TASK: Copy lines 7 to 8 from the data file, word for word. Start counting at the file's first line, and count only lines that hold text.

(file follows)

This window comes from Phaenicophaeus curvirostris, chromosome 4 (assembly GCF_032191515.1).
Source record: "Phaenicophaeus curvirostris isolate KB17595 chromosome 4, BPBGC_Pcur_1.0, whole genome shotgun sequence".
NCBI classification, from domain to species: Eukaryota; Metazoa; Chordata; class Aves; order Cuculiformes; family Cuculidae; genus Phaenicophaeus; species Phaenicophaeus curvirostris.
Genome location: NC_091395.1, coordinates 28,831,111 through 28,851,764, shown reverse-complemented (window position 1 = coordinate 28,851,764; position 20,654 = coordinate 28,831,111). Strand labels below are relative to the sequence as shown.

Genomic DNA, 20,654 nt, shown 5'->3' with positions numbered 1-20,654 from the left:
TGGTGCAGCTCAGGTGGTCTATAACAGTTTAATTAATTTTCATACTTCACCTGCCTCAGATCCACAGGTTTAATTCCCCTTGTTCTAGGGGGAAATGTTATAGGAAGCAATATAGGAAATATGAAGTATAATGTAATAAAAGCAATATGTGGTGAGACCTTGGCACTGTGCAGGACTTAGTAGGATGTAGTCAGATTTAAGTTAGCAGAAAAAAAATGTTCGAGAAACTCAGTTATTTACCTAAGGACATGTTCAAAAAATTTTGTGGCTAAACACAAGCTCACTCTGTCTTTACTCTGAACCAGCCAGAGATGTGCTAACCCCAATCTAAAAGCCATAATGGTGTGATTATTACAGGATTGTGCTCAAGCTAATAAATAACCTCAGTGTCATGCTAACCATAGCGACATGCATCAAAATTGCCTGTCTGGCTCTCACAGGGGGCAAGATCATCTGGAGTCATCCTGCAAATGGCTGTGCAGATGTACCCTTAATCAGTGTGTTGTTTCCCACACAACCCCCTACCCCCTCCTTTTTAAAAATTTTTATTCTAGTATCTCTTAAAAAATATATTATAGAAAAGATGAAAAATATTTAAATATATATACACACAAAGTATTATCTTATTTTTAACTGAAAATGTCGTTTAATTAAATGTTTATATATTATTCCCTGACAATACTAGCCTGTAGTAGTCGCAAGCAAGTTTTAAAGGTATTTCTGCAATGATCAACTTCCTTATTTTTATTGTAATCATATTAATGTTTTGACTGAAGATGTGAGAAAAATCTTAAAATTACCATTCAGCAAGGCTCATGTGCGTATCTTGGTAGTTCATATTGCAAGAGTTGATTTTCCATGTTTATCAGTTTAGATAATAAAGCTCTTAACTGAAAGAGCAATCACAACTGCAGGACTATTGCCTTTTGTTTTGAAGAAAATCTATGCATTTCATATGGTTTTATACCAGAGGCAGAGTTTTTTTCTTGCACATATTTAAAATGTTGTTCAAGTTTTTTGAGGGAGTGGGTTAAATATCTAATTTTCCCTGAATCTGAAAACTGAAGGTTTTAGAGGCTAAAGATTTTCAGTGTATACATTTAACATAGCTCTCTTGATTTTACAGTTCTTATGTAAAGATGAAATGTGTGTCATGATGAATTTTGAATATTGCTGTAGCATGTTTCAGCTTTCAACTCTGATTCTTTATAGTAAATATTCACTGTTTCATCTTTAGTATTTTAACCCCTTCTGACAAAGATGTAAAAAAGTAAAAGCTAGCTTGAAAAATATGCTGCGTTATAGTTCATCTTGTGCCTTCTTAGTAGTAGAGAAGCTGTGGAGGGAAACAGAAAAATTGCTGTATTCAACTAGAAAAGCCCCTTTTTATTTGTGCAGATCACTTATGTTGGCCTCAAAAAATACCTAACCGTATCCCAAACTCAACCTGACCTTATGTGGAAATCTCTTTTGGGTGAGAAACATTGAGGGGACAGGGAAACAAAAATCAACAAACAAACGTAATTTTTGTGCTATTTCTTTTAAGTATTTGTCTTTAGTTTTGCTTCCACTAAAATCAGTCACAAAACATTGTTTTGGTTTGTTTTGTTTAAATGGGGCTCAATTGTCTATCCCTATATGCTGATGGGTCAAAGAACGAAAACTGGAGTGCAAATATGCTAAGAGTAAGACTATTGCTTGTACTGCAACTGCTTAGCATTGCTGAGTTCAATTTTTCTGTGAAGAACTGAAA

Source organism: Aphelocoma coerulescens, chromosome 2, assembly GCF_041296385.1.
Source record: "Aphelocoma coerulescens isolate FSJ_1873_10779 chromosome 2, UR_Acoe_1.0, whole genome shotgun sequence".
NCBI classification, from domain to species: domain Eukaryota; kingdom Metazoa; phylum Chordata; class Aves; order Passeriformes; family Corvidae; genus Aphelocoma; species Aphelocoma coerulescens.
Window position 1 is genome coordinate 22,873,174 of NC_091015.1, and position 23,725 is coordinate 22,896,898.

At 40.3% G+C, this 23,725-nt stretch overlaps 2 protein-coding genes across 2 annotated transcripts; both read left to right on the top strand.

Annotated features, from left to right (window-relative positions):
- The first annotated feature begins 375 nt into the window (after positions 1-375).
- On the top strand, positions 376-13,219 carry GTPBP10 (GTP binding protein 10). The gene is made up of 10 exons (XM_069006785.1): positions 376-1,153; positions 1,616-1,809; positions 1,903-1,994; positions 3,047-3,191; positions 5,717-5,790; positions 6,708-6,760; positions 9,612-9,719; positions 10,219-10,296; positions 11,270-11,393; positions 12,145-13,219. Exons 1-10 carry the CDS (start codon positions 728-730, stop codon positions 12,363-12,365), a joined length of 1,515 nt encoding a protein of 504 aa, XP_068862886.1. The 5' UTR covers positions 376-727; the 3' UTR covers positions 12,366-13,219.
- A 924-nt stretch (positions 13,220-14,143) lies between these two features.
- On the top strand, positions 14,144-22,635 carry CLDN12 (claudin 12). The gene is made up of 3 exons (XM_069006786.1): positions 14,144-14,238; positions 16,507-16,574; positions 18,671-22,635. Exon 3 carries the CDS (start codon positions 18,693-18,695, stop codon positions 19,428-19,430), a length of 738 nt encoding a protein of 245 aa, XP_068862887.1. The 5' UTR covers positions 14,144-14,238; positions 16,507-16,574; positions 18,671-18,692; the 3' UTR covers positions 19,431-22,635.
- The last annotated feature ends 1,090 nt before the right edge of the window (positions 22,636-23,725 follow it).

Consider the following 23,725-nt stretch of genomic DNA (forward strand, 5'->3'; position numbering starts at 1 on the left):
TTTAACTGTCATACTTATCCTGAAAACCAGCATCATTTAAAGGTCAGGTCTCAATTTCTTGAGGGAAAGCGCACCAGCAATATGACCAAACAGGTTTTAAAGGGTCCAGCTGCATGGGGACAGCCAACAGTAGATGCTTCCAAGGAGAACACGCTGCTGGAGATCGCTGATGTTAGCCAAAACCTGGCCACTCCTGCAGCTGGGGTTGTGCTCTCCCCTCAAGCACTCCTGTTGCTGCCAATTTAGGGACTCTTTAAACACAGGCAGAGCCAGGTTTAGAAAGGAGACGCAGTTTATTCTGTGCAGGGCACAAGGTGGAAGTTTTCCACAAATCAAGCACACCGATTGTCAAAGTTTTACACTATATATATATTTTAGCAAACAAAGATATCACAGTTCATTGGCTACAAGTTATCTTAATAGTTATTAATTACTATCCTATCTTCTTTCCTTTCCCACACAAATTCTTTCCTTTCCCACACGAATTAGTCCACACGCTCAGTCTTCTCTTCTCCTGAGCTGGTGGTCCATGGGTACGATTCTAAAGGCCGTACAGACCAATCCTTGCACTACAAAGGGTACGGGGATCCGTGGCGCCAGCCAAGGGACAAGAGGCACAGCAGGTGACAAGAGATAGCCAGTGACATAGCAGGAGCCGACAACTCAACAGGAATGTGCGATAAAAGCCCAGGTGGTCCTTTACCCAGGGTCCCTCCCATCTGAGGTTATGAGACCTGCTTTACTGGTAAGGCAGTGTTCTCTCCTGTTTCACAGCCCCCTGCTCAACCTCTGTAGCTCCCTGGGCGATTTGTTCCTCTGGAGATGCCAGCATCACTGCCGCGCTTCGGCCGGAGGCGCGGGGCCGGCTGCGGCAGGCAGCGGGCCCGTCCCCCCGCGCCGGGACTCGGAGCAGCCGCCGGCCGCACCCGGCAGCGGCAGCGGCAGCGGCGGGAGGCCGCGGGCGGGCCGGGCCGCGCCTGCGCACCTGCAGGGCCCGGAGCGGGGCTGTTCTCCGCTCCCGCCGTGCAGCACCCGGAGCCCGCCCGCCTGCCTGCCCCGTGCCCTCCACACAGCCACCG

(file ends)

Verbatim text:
Source organism: Aphelocoma coerulescens, chromosome 2, assembly GCF_041296385.1.
Source record: "Aphelocoma coerulescens isolate FSJ_1873_10779 chromosome 2, UR_Acoe_1.0, whole genome shotgun sequence".